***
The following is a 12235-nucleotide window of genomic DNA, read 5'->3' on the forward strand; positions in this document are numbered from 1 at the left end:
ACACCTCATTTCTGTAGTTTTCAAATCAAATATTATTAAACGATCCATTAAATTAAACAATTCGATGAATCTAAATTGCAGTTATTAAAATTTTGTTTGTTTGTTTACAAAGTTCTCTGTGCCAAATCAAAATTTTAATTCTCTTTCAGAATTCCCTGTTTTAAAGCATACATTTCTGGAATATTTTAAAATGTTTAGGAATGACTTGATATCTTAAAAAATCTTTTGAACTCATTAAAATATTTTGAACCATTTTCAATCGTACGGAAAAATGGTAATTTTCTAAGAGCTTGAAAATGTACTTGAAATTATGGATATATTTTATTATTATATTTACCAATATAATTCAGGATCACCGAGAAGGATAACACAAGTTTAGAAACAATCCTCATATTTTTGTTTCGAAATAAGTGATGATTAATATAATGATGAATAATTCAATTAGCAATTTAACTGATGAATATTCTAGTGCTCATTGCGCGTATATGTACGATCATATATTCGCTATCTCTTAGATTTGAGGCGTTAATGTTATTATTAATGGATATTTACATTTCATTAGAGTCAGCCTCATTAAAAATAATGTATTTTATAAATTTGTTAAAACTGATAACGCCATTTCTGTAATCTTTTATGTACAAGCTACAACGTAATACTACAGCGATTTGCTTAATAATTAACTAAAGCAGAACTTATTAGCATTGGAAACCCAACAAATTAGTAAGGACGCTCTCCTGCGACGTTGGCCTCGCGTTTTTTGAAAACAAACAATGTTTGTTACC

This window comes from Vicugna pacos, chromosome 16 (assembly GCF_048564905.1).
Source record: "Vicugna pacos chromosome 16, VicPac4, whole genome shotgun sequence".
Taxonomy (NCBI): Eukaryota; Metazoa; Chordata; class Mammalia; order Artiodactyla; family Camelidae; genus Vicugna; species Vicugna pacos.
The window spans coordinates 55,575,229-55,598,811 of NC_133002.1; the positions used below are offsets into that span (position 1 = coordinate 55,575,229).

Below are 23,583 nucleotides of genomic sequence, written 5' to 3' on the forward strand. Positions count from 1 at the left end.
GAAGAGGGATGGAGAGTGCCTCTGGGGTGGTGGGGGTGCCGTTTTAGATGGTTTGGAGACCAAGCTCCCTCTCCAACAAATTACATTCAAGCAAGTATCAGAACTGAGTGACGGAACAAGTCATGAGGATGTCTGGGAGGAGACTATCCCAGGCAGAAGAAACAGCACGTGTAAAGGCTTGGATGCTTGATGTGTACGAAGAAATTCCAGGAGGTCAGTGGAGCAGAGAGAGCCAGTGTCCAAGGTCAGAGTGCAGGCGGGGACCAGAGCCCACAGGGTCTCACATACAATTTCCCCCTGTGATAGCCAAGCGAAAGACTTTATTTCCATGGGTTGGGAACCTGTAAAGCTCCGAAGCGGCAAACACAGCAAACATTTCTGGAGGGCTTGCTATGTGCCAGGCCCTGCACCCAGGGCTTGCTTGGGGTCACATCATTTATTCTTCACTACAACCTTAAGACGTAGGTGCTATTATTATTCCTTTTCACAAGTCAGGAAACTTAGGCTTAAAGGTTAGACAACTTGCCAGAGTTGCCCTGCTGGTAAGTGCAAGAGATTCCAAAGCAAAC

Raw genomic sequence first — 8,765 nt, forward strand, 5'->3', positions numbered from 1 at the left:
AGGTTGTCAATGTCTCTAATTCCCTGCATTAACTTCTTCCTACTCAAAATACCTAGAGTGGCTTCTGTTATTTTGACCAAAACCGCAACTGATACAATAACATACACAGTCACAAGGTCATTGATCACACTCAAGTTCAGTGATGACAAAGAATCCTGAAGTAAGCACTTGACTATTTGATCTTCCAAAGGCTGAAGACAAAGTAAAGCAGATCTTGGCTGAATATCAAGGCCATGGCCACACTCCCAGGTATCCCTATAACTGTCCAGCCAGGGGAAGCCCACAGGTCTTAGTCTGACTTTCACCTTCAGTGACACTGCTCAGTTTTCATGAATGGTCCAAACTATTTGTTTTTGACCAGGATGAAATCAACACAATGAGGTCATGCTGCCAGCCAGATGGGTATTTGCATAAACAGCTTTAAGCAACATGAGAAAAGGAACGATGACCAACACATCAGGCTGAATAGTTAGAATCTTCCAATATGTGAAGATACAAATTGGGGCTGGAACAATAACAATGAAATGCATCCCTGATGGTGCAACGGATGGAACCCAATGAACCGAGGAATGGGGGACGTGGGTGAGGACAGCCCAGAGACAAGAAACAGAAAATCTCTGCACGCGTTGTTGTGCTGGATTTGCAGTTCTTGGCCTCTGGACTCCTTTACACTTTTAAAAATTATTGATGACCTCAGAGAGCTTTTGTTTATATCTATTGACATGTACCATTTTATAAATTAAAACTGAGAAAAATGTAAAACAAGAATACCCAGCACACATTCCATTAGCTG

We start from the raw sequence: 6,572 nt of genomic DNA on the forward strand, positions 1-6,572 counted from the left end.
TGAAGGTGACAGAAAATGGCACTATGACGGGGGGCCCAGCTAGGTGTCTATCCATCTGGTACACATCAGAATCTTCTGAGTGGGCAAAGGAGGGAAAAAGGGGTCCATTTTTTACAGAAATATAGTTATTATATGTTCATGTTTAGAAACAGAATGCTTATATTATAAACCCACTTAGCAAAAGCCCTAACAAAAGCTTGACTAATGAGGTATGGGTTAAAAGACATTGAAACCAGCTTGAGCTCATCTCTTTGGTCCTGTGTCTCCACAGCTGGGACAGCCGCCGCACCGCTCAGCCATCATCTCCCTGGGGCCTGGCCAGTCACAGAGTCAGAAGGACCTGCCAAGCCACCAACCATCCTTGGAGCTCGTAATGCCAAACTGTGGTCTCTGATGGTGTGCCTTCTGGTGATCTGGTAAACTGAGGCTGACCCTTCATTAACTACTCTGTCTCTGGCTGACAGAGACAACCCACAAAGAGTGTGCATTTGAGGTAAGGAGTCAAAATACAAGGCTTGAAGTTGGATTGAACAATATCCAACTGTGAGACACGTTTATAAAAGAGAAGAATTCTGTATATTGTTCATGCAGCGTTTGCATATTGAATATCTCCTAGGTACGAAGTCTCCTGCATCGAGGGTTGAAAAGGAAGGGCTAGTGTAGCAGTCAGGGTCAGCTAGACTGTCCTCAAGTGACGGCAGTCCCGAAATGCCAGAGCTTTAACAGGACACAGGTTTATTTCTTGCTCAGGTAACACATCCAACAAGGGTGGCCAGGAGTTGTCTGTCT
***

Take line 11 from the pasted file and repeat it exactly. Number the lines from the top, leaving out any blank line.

We start from the raw sequence: 6,572 nt of genomic DNA on the forward strand, positions 1-6,572 counted from the left end.